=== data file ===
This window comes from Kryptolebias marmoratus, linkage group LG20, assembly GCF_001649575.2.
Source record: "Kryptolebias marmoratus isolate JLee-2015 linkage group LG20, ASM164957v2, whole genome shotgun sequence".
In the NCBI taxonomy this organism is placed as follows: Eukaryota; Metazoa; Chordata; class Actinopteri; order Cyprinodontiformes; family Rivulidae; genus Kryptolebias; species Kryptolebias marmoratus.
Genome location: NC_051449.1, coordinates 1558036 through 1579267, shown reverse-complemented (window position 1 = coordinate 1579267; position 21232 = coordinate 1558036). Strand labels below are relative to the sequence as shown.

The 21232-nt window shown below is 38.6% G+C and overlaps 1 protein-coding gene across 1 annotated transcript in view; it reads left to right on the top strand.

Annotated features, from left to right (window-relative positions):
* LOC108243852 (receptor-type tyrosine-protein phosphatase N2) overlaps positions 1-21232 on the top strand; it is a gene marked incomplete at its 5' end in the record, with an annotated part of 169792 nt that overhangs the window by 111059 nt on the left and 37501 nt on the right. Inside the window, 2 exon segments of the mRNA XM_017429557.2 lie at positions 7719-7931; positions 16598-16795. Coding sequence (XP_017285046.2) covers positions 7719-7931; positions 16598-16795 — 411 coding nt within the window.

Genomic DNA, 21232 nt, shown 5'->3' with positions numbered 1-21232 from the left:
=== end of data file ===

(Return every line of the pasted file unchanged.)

This window comes from Kryptolebias marmoratus, linkage group LG20, assembly GCF_001649575.2.
Source record: "Kryptolebias marmoratus isolate JLee-2015 linkage group LG20, ASM164957v2, whole genome shotgun sequence".
In the NCBI taxonomy this organism is placed as follows: Eukaryota; Metazoa; Chordata; class Actinopteri; order Cyprinodontiformes; family Rivulidae; genus Kryptolebias; species Kryptolebias marmoratus.
Genome location: NC_051449.1, coordinates 1558036 through 1579267, shown reverse-complemented (window position 1 = coordinate 1579267; position 21232 = coordinate 1558036). Strand labels below are relative to the sequence as shown.

The 21232-nt window shown below is 38.6% G+C and overlaps 1 protein-coding gene across 1 annotated transcript in view; it reads left to right on the top strand.

Annotated features, from left to right (window-relative positions):
* LOC108243852 (receptor-type tyrosine-protein phosphatase N2) overlaps positions 1-21232 on the top strand; it is a gene marked incomplete at its 5' end in the record, with an annotated part of 169792 nt that overhangs the window by 111059 nt on the left and 37501 nt on the right. Inside the window, 2 exon segments of the mRNA XM_017429557.2 lie at positions 7719-7931; positions 16598-16795. Coding sequence (XP_017285046.2) covers positions 7719-7931; positions 16598-16795 — 411 coding nt within the window.

Genomic DNA, 21232 nt, shown 5'->3' with positions numbered 1-21232 from the left: